Littler Brother 2
She talked in a hurried whisper. Her mom wasn't sure whether to punish her or not, but Ange didn't want to tempt fate.There were two state troopers in the corridor where Darryl was being held.
They were holding off a legion of reporters who stood on tiptoe to see around them and get pictures. The flashes popped in our eyes like strobes, and I shook my head to clear it.
My parents had brought me clean clothes and I'd changed in the back seat, but I still felt gross, even after scrubbing myself in the court-house bathrooms.Some of the reporters called my name.
Oh yeah, that's right, I was famous now. The state troopers gave me a look, too — either they'd recognized my face or my name when the reporters called it out.Darryl's father met us at the door of his hospital room, speaking in a whisper too low for the reporters to hear.
He was in civvies, the jeans and sweater I normally thought of him wearing, but he had his service ribbons pinned to his breast."He's sleeping," he said. "He woke up a little while ago and he started crying.
He couldn't stop. They gave him something to help him sleep."He led us in, and there was Darryl, his hair clean and combed, sleeping with his mouth open.
There was white stuff at the corners of his mouth. He had a semi-private room, and in the other bed there was an older Arab-looking guy, in his 40s.
I realized it was the guy I'd been chained to on the way off of Treasure Island. We exchanged embarrassed waves.Then I turned back to Darryl.
I took his hand. His nails had been chewed to the quick.
He'd been a nail-biter when he was a kid, but he'd kicked the habit when we got to high school. I think Van talked him out of it, telling him how gross it was for him to have his fingers in his mouth all the time.I heard my parents and Darryl's dad take a step away, drawing the curtains around us.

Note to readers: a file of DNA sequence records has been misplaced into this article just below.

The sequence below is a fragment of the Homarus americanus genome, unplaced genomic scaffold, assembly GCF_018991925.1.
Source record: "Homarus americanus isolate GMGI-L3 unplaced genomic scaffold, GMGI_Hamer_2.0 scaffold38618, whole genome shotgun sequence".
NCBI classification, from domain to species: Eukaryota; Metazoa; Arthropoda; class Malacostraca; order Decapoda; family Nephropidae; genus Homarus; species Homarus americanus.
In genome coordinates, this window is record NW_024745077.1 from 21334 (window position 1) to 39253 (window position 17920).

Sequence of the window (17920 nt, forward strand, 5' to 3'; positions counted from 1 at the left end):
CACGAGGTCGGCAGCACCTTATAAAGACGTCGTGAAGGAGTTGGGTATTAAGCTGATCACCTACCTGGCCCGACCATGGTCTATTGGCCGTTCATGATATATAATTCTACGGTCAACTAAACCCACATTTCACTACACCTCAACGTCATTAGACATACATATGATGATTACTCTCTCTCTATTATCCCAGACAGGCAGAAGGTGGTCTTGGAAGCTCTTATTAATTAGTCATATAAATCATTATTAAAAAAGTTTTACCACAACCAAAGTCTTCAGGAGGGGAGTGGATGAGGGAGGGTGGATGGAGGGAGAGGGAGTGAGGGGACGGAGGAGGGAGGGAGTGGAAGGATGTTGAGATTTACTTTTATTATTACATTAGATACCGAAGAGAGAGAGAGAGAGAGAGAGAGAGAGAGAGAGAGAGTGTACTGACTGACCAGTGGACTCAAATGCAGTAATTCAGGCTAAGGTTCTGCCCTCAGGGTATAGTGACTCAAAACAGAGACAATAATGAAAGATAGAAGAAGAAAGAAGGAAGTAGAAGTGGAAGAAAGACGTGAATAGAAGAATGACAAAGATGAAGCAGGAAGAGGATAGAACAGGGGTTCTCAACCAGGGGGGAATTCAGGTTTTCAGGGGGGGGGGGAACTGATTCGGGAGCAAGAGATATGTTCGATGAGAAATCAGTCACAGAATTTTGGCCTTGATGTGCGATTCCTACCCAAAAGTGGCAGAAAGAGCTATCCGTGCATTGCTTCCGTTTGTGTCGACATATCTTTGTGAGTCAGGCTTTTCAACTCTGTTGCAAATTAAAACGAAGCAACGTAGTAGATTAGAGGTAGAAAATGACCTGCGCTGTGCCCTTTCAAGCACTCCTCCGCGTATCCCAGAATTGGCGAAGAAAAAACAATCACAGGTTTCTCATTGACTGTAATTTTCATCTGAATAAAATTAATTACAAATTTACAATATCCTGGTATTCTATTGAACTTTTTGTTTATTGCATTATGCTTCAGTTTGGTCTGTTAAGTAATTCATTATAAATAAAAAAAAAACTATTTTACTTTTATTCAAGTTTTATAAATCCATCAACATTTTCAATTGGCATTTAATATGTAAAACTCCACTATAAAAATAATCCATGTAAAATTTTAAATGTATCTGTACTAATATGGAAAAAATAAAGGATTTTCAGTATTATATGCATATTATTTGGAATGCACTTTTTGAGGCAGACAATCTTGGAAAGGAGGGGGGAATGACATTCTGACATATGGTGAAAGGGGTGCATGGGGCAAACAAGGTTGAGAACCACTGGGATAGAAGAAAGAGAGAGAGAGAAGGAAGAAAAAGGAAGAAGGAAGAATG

Superb infomrtaion here, ol'e chap; keep burning the midnight oil.
I put my face down next to his on the pillow. He had a straggly, patchy beard that reminded me of Zeb."Hey, D," I said.
"You made it. You're going to be OK."He snored a little.
I almost said, "I love you," a phrase I'd only said to one non-family-member ever, a phrase that was weird to say to another guy. In the end, I just gave his hand another squeeze.
Poor Darryl.EpilogueThis chapter is dedicated to Hudson Booksellers, the booksellers that are in practically every airport in the USA. Most of the Hudson stands have just a few titles (though those are often surprisingly diverse), but the big ones, like the one in the AA terminal at Chicago's O'Hare, are as good as any neighborhood store.
It takes something special to bring a personal touch to an airport, and Hudson's has saved my mind on more than one long Chicago layover.Hudson BooksellersBarbara called me at the office on July 4th weekend.
I wasn't the only one who'd come into work on the holiday weekend, but I was the only one whose excuse was that my day-release program wouldn't let me leave town.In the end, they convicted me of stealing Masha's phone.
Can you believe that? The prosecution had done a deal with my lawyer to drop all charges related to "Electronic terrorism" and "inciting riots" in exchange for my pleading guilty to the misdemeanor petty theft charge.
I got three months in a day-release program with a half-way house for juvenile offenders in the Mission. I slept at the halfway house, sharing a dorm with a bunch of actual criminals, gang kids and druggie kids, a couple of real nuts.
During the day, I was "free" to go out and work at my "job.""Marcus, they're letting her go," she said."Who?""Johnstone, Carrie Johnstone," she said.